LONDON (CN) — The British government has unveiled fresh legislation that would override key parts of the post-Brexit trade treaty it signed with the European Union just over two years ago, in a bold move that has provoked the ire of European leaders.
Teeing up yet another round of brinkmanship with the EU, the British government argues that if they cannot negotiate a solution to the issue of the Northern Ireland protocol, which has caused consternation among the territory's unionist community for imposing customs checks on goods crossing the Irish Sea, then it is prepared to take unilateral action to end the arrangement.
Prime Minister Boris Johnson said Britain had a “necessity to act” if a negotiated solution could not be found. But Irish Foreign Minister Simon Coveney slammed the British approach, saying it would “send headlines around the world that Britain is prepared to break international law.”
The Northern Ireland protocol was the end result of tireless negotiations between the EU and the United Kingdom throughout 2018 and 2019. It sought to craft a post-Brexit arrangement which respected the requirements of the 1998 Belfast Agreement, an international treaty that brought an end to conflict in Northern Ireland.
The peace agreement states that there can be no physical border between Ireland, an EU member, and Northern Ireland, which is part of the U.K. But after Brexit, the U.K. was determined to exit the EU regulatory sphere, leaving the Irish Sea between Great Britain and Northern Ireland as a de facto internal customs border.
The Irish Sea border is anathema to much of the unionist community who seek to maintain close ties with Britain, and the hardline Democratic Unionist Party, or DUP, has collapsed Northern Ireland’s delicate power-sharing institutions, pledging not to restore governance until the protocol is scrapped.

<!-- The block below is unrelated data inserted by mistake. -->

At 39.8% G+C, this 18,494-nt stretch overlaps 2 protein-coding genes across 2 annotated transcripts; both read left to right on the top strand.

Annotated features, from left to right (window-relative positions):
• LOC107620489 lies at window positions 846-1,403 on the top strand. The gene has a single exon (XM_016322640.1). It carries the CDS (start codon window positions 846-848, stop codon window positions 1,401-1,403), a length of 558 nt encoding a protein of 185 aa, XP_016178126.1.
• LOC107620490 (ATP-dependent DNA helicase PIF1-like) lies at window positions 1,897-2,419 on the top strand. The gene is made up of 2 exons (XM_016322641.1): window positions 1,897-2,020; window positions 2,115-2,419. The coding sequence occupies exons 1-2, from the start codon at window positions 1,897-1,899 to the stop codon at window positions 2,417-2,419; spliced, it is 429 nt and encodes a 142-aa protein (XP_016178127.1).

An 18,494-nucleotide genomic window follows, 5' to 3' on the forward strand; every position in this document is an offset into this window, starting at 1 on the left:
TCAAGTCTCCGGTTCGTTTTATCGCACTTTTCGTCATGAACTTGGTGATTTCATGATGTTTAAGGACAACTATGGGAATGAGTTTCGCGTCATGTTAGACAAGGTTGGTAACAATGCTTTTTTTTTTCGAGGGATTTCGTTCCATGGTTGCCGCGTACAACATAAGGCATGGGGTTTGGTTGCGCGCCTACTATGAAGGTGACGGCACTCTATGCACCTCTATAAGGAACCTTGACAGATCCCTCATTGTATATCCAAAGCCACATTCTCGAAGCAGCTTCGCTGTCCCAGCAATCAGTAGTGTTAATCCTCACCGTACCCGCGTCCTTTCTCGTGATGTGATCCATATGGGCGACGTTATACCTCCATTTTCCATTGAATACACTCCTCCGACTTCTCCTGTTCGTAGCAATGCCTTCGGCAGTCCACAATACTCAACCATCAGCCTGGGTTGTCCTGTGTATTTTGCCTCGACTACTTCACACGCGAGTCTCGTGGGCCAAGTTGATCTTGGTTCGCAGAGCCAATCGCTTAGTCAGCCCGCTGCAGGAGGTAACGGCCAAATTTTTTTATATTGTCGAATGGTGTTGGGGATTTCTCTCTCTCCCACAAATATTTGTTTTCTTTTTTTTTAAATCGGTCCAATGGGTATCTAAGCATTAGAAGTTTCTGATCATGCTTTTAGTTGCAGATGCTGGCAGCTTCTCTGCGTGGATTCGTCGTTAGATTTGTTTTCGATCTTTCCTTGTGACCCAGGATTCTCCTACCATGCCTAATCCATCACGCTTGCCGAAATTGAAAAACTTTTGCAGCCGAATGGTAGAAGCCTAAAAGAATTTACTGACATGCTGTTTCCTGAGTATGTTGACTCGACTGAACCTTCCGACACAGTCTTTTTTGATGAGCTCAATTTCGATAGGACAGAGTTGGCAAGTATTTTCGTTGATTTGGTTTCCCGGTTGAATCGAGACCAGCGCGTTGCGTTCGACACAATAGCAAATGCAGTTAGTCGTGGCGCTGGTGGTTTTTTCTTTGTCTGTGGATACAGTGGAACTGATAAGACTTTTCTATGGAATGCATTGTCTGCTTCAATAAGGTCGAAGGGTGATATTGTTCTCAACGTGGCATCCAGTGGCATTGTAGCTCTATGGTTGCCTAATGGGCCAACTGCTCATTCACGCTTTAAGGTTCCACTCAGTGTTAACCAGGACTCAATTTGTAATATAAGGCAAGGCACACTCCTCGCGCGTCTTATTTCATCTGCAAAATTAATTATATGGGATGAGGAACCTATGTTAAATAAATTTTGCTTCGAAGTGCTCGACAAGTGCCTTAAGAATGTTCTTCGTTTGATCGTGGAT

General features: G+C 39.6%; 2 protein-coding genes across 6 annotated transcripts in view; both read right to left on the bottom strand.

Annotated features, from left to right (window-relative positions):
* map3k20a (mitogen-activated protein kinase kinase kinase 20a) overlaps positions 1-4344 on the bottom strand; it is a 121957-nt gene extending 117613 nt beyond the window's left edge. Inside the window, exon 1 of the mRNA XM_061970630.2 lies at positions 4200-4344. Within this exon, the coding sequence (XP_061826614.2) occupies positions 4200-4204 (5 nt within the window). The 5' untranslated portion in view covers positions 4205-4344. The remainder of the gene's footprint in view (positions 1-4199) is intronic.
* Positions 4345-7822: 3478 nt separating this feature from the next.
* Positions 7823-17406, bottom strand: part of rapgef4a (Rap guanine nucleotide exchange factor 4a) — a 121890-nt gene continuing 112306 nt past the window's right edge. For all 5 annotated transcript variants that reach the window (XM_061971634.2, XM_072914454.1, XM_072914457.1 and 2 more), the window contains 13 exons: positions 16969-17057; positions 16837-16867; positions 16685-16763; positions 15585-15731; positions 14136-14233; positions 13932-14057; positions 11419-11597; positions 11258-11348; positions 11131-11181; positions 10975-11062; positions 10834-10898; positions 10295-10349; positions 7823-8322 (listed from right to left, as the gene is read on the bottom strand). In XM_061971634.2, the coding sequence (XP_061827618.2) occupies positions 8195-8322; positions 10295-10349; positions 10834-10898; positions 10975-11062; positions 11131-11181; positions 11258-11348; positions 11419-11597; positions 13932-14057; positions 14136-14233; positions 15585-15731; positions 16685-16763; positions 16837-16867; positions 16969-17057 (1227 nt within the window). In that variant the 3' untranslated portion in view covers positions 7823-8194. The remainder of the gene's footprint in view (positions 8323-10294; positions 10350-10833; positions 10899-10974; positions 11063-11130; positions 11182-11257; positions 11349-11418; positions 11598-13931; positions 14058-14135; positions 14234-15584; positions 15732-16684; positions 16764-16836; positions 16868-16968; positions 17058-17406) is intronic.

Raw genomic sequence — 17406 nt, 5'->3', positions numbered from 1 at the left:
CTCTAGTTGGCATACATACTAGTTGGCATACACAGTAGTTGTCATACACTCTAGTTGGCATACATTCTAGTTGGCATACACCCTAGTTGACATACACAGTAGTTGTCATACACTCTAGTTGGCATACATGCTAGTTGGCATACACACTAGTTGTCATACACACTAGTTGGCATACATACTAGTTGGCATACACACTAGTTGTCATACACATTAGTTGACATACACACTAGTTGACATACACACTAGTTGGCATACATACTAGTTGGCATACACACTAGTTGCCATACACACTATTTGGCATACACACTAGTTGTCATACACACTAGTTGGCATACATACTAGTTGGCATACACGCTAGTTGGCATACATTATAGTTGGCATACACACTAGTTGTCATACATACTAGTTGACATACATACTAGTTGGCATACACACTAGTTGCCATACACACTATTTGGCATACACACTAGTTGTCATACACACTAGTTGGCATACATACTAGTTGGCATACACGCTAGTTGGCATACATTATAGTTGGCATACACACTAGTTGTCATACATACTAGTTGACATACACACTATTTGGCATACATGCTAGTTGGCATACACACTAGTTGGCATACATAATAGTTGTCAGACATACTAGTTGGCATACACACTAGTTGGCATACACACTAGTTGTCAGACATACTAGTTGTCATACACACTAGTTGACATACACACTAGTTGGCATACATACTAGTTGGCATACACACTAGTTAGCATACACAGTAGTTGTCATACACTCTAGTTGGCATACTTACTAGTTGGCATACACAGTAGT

Speaking last week, DUP leader Jeffrey Donaldson said “decisive action” was needed on the protocol. He added that if the British government and EU were “serious about protecting the political institutions, and the Belfast Agreement, and its successor agreements, and the basis of political progress and stability in Northern Ireland, then they know what they need to do.”
“Power sharing can only be restored on the basis of consensus,” he added. “There is not unionist consent for this protocol.”
Mary Lou McDonald, leader of pro-Irish unity party Sinn Féin – which won a historic victory in this month’s Northern Ireland elections – spoke with exasperation after the DUP vetoed the restoration of governance. “The British government is playing a game of brinkmanship with the European institutions, indulging a section of political unionism … which believes it can hold society to ransom,” McDonald said.
“The notion that in the mother of all parliaments, as it boasts, that there would be attempt to legislate, to break international law, is shocking, it is breathtaking, and we find ourselves astounded that members of the House of Commons would even countenance such a proposal," he said.
Northern Ireland’s first minister-elect, Michelle O’Neill, agreed, adding, “What Boris Johnson is promising the DUP is nonsense, and is madness.”
Announcing the draft legislation in Parliament on Tuesday, British Foreign Secretary Liz Truss publicly outlined the government’s proposals for the first time.
The primary British idea is to implement separate “green” and “red” channels for goods crossing from Great Britain to Northern Ireland. The “red” goods are those identified as continuing on to the Republic of Ireland, thus entering the EU, and so would be subject to the same checks as presently. But the “green” goods would be those that are remaining in Northern Ireland, not entering the EU, and thus would not be subject to checks.